Lawsuit: Amazon delayed calling 911 for worker who had fatal heart attack
The lawsuit claims workers waited about 25 minutes before calling 911 after Thomas Becker fell ill, even though there’s a fire station about a half-mile away
By Alicia Fabbre
JOLIET, Ill. — A Lockport woman is suing online retail giant Amazon, saying the company delayed medical attention for her husband after he suffered a heart attack while working at an Amazon warehouse in Joliet.
After clutching his chest and falling to the ground while on the job in 2017, Thomas Becker begged his co-workers, “do not let me die,” according to the lawsuit. But the 57-year-old was pronounced dead a short time later.
The lawsuit claims company workers waited about 25 minutes before calling the Joliet Fire Department after Becker fell ill, even though there’s a fire station about a half-mile away from the Amazon Fulfillment Center on Emerald Drive.
During that wait, no working automated external defibrillator, or AED — a device that provides an electric shock that can restart a heart in cardiac arrest — was provided to help him, the suit filed on behalf of Linda Becker claims.
“In spite of Amazon’s policy of having its own supposedly qualified medical first responders, not a single Amazon first responder came with a functioning AED to Thomas Becker’s aid,” the suit states, further claiming that AED boxes located around the giant warehouse did not actually have the devices inside.
After Joliet EMTs were called, they were further delayed by security guards “who chatted at the front desk” before giving paramedics access to the facility, the suit claims; EMTs also had to walk through the mammoth facility rather than being given access to a rear loading dock adjacent to where Becker was in distress. This further delayed their response time another five to seven minutes, according to the lawsuit and reports from the Joliet Fire Department.
The lawsuit also says Amazon officials asked Becker’s co-workers for personal information — such as his Social Security number and date of birth — before they called 911.
By the time Joliet EMTs reached Becker, he was not conscious or breathing, according to the lawsuit.
“It was selfish and reckless for Amazon to be concerned about personal data of an individual who was in cardiac arrest and to stall not only their own internal response team but also the city professionals in this particular situation,” said Willard Hemsworth, an attorney representing Becker’s widow, Linda.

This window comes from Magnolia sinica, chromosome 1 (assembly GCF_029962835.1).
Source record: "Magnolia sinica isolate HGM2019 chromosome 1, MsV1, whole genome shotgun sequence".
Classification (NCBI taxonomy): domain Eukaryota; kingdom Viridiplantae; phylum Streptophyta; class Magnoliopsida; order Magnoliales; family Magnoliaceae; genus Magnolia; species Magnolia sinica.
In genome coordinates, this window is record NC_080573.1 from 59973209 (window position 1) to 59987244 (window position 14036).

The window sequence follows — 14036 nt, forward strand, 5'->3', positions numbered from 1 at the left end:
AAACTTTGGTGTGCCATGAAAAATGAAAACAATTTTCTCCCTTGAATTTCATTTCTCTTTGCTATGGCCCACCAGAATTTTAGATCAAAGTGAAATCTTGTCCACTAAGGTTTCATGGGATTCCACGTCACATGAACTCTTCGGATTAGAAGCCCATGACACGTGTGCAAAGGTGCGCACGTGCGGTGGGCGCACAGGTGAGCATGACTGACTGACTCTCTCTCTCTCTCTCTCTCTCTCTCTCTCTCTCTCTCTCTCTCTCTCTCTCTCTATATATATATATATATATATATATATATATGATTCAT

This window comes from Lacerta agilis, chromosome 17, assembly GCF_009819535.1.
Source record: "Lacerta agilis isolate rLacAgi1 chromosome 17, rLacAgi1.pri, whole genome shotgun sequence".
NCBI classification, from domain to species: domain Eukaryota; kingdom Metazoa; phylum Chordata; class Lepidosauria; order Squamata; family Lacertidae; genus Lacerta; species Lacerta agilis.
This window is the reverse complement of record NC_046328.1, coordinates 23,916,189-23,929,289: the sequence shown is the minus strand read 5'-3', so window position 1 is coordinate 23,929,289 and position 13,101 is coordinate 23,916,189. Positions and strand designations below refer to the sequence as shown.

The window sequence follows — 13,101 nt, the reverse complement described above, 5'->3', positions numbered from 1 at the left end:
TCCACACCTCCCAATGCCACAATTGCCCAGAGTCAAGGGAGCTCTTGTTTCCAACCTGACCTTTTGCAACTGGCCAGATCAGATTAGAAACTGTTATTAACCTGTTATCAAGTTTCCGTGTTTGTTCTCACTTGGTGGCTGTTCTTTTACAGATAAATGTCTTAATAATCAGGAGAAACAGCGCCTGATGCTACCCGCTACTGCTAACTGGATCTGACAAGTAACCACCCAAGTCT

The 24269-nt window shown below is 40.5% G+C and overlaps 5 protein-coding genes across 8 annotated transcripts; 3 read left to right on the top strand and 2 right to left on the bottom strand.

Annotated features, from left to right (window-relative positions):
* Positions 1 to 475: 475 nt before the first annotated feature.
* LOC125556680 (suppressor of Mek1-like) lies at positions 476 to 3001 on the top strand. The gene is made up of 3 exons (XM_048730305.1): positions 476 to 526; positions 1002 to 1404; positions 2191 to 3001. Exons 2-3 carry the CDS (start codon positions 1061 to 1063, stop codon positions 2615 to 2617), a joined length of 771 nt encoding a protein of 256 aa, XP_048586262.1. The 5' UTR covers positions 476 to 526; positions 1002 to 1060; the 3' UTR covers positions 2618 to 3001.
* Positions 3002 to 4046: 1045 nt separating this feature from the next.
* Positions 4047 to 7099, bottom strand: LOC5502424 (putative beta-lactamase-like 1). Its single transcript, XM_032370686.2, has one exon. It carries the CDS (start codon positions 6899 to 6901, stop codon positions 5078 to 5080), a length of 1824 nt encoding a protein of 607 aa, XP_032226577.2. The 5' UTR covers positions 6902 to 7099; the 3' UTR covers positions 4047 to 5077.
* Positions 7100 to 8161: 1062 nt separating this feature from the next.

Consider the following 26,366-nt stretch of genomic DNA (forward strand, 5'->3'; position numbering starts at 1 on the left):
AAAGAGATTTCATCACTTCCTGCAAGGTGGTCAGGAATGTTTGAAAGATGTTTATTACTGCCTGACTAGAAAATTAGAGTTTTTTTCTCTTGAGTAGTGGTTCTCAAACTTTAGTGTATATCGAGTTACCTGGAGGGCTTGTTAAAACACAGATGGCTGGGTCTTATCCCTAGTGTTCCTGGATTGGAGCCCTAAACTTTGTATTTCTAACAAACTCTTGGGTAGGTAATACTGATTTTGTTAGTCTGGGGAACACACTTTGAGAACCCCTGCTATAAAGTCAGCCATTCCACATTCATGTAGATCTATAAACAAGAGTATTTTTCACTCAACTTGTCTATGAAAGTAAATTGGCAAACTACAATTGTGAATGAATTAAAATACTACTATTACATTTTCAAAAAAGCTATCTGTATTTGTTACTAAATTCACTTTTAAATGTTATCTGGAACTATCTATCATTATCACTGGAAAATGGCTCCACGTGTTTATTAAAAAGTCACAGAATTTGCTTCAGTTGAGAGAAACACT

Thomas Becker, who was a maintenance technician, had been working for Amazon for about six months when he died.
“He loved his job,” Linda Becker said. “He worked hard to keep everything running smoothly.”
The couple were married for 32 years and have three adult children and eight grandchildren. Linda Becker said her husband was a bit of a “health nut” who exercised regularly and tried to eat well.
Becker said she was still asleep when her husband left for work early in the morning on Jan. 23, 2017. She was getting ready for work when the phone rang. She ignored the first call, because she did not recognize the phone number.
“The second time, something told me to answer,” she said.
The person on the other line said her husband was being taken to a hospital. She rushed to meet him but he had already died.
“We had our life planned out. I don’t have a life anymore. It has left a big void,” Linda Becker said. “This has been unlike anything I’ve ever had to deal with. He loved life; he didn’t want to die.”
The suit, filed Tuesday in Will County, seeks in excess of $50,000. Becker said she filed it in part to prevent future deaths.
“I hope this never happens to anyone else,” she said.
With five fulfillment centers in Will County, Amazon is the county’s largest employer, with a reported 7,000 employees, according to the Will County Center for Economic Development. The online retailer has two facilities in Joliet, and one each in Monee, Crest Hill and Romeoville.
The lawsuit names Amazon and the facility manager as defendants. An Amazon spokesperson declined to comment about the lawsuit or address its specific claims.
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